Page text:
I'm finicky about exhibition catalogues. I don't have faith in the colors, many are ridiculously expensive and/or weighs a ton and a half, a few are light on content. This, though, had many photos of works not included in the exhibition, and lots of text for the size of the exhibition, so even though the colors are not at all how I remember, and it weighed in at well over 2kg, paperback, (NGV didn't bother with hardcover; I wonder why!) I brought one home.

When translated into photographs, it is the colors, shapes and lines of paintings that appeal the most, so some of our favorites from the exhibition made ho-hum postcards, (many weren't made into postcards at all,) while some colorful but not-as-intriguing-in-person-on-this-occasion works looked great on merchandises. We came home with not even a postcard, unheard of for moi.

I also saw my very first Rothko at the same gallery, a pale pink-orange job and rather flat. (We went around their permanent collection on Saturday, well before approaching Vincent.) I was terribly disappointed.

But it was great fun looking at Vincent's work with Ben, his first time viewing in person. He loves landscape photography so he enjoyed the subject; typically he noticed strange and minute details. It's wonderful we can keep talking about the exhibition and relive the experience over and over. I think Vincent has a new fan.

Friday, June 2, 2017

I Mended my Pants

The knee on my favorite fawn-colored cords had a rip, so I stuck a piece of calico on the back and applied some creative zig-zagging on my straight-and-zig-zag-only sewing machine. It won't prevent further demise of the pants, (as you can see where the fabric has thinned to almost transparent,) but these are my favorite pair of pants and great for cool-weather gardening so I'm hoping it will last this season.

I'm not a good seamstress, but then neither is my sewing machine. The model was discontinued in the 80's with the influx of computerized machines with embroidery, but there were folks like me who wanted to sew only straight or zig zag, backward and forward, so the manufacturer had to bring back the model, and it was cheaper and smaller than others. (In Japan, Ben and I lived in a 42 square meter apartment.) I thought it was great at the start, but it doesn't allow tension control of the bottom thread, (the one in the bobbin,) only the top, nor really fine-tune the size of the stitches or accommodate different thicknesses of the fabric, so it's OK for dealing with simple cotton/blends but not much else. Although it could be the operator lacking knowledge.

Where am I going with this? They're behind my cords. Today's task was making calico bags for posting my pieces. (Something else I should have done before the Sale went public.) I don't have a big enough surface so I cut my fabric on wool carpet, using sticks around the loom to draw straight lines. With the current lot in the Pop-Up shop, I only needed to cut them weft-wise, fold in half, make two French seams, and sew on my big label. Although fluffy and somewhat unruly, I used calico's selvedge for the open part of bag. Sounds simple, doesn't it?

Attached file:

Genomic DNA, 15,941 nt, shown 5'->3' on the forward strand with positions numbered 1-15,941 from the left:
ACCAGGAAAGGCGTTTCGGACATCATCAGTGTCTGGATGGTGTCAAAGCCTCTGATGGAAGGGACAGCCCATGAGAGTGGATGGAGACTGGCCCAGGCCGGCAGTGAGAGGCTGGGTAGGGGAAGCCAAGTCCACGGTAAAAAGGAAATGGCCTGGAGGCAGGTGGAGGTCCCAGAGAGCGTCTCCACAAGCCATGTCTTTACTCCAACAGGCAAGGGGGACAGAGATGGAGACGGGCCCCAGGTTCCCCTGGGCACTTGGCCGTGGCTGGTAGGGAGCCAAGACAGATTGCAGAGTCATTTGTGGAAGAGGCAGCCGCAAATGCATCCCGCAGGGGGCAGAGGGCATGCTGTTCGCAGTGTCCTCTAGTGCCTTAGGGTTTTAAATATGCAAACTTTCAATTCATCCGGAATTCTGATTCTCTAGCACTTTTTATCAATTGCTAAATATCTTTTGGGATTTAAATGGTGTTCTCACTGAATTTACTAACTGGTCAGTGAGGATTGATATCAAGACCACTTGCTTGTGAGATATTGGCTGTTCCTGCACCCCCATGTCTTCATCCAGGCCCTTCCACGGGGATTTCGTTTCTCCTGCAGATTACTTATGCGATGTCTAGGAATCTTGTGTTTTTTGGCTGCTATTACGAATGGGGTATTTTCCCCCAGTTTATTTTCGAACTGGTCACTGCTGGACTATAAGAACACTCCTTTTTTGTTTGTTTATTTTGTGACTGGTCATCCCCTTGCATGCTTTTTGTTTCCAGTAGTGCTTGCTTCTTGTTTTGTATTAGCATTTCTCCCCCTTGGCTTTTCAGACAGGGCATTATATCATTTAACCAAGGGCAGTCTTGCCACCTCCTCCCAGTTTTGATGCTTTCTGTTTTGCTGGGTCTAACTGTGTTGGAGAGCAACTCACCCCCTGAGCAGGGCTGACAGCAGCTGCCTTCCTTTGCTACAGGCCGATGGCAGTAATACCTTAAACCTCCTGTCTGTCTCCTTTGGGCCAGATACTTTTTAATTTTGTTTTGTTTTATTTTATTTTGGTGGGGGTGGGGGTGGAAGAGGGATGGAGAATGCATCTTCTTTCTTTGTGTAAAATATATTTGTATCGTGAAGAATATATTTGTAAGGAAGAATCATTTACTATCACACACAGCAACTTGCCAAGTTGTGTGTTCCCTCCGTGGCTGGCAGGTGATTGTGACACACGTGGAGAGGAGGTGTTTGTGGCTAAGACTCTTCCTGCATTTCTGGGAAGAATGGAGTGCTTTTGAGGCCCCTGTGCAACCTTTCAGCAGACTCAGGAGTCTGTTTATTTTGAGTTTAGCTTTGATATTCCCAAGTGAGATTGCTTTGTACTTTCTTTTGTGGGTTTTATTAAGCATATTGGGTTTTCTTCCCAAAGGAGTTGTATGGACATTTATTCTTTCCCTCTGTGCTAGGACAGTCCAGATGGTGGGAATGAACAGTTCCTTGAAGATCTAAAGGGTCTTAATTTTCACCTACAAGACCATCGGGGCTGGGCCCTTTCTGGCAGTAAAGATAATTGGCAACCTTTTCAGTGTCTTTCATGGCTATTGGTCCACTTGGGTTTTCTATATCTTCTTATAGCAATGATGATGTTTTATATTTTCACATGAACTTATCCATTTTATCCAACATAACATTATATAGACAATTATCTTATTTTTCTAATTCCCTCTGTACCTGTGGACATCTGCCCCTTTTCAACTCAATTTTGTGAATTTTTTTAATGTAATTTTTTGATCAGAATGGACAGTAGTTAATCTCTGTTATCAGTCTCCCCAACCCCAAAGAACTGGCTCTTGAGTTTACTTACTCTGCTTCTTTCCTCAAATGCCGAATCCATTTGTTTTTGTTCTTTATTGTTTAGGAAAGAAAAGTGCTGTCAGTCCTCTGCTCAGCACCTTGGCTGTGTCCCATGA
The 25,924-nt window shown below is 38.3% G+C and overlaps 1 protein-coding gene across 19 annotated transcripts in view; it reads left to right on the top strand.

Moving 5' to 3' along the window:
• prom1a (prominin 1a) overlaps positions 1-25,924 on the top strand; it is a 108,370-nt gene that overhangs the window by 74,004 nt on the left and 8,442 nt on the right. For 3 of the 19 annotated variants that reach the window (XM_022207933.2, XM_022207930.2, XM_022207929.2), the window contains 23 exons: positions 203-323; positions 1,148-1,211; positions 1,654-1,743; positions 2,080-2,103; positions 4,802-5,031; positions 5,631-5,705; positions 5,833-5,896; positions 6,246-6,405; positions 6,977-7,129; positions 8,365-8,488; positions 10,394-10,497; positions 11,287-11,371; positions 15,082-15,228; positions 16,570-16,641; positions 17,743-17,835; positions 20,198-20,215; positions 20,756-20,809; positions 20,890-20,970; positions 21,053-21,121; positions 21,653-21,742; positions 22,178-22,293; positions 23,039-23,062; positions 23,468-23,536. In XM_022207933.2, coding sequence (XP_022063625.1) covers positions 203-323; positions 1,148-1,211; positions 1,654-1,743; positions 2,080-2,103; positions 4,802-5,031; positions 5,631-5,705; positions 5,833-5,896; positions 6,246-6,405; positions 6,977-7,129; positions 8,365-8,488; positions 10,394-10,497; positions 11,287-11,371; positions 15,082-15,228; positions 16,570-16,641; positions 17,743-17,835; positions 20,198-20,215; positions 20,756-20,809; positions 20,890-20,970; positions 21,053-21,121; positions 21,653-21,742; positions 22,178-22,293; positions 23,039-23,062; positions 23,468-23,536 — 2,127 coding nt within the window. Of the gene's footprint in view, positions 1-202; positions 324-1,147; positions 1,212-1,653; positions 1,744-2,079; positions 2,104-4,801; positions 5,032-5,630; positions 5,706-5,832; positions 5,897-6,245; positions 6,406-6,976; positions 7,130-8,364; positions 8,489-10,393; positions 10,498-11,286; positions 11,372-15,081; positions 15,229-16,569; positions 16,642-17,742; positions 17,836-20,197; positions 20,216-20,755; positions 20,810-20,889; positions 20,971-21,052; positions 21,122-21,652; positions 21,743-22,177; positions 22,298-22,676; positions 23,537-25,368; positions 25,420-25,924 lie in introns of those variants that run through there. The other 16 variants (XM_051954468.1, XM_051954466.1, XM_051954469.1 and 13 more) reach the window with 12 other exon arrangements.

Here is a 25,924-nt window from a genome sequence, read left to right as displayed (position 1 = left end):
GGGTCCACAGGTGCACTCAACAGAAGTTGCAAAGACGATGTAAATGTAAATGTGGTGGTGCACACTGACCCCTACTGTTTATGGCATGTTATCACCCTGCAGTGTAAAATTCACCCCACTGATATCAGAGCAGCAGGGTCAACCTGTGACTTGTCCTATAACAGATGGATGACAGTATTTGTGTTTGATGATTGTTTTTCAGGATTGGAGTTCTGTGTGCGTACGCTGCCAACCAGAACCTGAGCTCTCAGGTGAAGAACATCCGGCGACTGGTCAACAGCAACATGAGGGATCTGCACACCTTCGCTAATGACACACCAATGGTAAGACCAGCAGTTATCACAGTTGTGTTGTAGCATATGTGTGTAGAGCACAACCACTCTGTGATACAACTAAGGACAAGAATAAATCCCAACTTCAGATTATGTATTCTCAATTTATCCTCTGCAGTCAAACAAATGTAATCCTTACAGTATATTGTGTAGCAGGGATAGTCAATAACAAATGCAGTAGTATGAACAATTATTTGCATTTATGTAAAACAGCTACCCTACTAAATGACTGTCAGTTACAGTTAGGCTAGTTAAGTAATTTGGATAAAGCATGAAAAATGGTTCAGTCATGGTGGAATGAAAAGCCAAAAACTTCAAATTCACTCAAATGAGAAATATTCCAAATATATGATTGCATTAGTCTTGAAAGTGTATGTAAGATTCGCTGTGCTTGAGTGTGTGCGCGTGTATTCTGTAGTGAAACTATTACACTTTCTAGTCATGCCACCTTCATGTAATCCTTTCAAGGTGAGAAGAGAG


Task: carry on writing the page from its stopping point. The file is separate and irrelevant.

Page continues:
I still don't blame my sewing machine, but suffice it to say, these are nothing to write home about; in addition, I never knew calico is this stiff. I'll try not to loose too much sleep over these; they come free with the pieces. Still, I wished I could do a better job.

I ordered plastic Size 6 envelops that go over this yesterday, (yet one more thing I should have done before, blah, blah.) Ben's going to get one sample Size 6 envelope tomorrow so we can pack and reply with correct P/P to inquiries.

However, I am happy my big labels came into good use. I've been hesitating to put on any label on anything as they are stiffer than cashmere, especially, but also finer merinos and cotton pieces. Plus I don't like assigning A-/B-sides on a piece. Calico bags were all Doni's idea, and she gave me plenty more advice, but I couldn't find the picture of her superior model today.

I am enjoying communicating about my pieces with folks. That's the good part of my Pop-Up Sales.

Thursday, June 1, 2017

Second Pop-Up: Caressable Cashmeres

My second Pop Up sale is up, and oh, it was a lot of work, as those of you who have online shops must know. There's the decisions, like price and P/P, the photography, the write up, and the whole flow! I've always prided on being a competent project manager although I prefer to be a solider in charge of a small part, but when it comes to pop up shops, I fail bigly. And mostly knowingly.

After the last one 16 months ago, Ben and I had a big debrief plus I got valuable input from Cally and Doni. And although the calendars tell me I had 16 months to think about and work on them, I took up only some of the pointers, partly because of limitations, (e.g. my house as a backdrop, yikes, and photographic skills;) my preferences, (one long post rather than photo/click to sub-pages, although this may change in the future;) or because it felt like too much work. I've done some tasks back-to-front, the most important being, because I managed to have more or less similar size/weight for seven of the nine pieces, learning the approximate P/P ahead of going public.